In 1998, theatre-maker, performer and director Ursula Martinez made her first theatre show, A Family Outing. It was an autobiographical work in which Martinez brought her parents Arthur and Milagros Lea on stage to chat and share family anecdotes upon a dingy, patterned sofa on the Pit stage of the Barbican. This production, 20 Years On, recreates this performance in the same space but with two major differences – Arthur has passed away and Milagros is now in the early stages of dementia.
Part of the Barbican’s 2019 year-long arts and learning seasons Life Rewired, which explores what it means to be human when technology is changing everything, the new show is a poignant exploration of identity and aging. When Martinez first comes onto the stage and introduces herself to the audience, her familiarity and comfort with the space is evident. She is affable, likeable, and builds an instant rapport with the audience through her natural humour and charm.
Through video footage of the original show projected on the back wall, a reference point is provided for those of us – a large proportion of the audience, I would argue – who didn’t see the original piece. Martinez lightheartedly acknowledges the passing of time in her assertion that twenty years on, she feels “basically the same”. The projection plays throughout, and the live action begins to fall seamlessly in sync with that of the footage behind.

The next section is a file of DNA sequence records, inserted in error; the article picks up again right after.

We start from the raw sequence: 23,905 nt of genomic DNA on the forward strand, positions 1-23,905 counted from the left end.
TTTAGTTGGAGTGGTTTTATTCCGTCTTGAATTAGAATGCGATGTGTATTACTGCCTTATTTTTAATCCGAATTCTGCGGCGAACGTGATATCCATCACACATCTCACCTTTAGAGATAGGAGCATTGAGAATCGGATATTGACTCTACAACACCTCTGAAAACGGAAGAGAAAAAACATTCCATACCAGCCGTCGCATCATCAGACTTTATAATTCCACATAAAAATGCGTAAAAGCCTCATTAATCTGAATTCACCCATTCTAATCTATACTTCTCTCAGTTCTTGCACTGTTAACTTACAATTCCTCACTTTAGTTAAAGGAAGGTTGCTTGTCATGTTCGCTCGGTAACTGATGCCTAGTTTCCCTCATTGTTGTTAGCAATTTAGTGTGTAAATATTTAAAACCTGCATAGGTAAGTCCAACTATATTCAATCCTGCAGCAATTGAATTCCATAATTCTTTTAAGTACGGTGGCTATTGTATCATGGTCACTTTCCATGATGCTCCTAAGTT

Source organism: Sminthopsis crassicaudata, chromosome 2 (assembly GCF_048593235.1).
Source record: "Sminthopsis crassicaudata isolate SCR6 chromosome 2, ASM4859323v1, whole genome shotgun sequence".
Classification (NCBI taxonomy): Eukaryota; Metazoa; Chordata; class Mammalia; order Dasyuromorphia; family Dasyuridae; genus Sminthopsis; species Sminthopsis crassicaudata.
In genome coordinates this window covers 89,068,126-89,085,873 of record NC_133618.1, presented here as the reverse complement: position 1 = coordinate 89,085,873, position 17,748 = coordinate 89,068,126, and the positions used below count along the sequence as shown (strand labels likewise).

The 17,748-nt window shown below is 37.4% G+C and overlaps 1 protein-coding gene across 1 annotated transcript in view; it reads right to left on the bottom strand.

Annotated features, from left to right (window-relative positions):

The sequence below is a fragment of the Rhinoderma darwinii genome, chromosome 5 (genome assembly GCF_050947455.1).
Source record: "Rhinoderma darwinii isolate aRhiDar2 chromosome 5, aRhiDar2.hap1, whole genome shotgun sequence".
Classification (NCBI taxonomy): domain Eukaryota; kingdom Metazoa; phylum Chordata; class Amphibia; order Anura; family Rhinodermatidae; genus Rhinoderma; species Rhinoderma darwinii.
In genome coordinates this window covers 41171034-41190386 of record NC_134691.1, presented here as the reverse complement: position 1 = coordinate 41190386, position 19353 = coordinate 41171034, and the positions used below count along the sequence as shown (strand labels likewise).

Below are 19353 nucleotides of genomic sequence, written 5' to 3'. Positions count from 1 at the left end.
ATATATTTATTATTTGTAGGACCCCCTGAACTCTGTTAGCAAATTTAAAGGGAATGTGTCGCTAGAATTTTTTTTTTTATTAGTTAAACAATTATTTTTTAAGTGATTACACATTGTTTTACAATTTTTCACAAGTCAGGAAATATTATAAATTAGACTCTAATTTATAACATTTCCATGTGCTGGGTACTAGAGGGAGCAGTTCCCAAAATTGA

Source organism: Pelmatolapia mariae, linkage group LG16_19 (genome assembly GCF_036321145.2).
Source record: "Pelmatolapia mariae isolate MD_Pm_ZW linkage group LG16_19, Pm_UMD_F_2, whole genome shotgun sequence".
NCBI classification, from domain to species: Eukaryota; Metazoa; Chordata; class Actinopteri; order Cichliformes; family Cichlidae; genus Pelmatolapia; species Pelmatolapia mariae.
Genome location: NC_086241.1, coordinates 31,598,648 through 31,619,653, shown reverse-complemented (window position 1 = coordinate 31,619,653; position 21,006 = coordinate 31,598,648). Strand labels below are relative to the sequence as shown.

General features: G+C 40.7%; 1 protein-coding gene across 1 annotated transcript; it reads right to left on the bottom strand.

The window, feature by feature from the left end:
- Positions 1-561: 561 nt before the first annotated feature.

The parallel between the two elements is meaningful; the contrast between the real-life action and the technology, the similarities in costumes, and the observable differences in the ages of Martinez and her mother. Most notable though, was how the footage made the absence of Arthur on the sofa even more stark.
Milagros Lea, originally from Spain and emigrated to England in the early sixties, is the real star of the show. At age 83, she is lively and confident on stage, with impeccable comic timing. Intelligent direction by Mark Whitelaw – who also directed the original – gently brings out the mother-daughter dynamic between the two. In one moment, the pair reminisce about mum’s dance skills, and she is left alone on stage in spotlight dancing to the empowering sounds of Gloria Gaynor’s ‘I Will Survive’. Contrasted against the original footage of this moment, the ageing process is highlighted but celebrated.
Later, Martinez leaves the stage in search of power of attorney papers for her mother to sign, an act which would give consent to Martinez and her sister Monica to take control of their mother’s life when it becomes necessary. Lea is left alone on the sofa, looking particularly vulnerable and lost. We are reminded of what’s at stake in this real family relationship.
A Family Outing – 20 Years On sensitively navigates the difficulties of a changing mother-daughter relationship affected by a cruel disease. I had reservations about the ethics of bringing a parent battling with dementia on stage to perform, but what we are shown is quite the opposite: this piece is an opportunity to bond, spend time together, and share something significant and powerful.
A Family Outing – 20 Years On is playing until 30 March. For more information and tickets, see The Barbican website.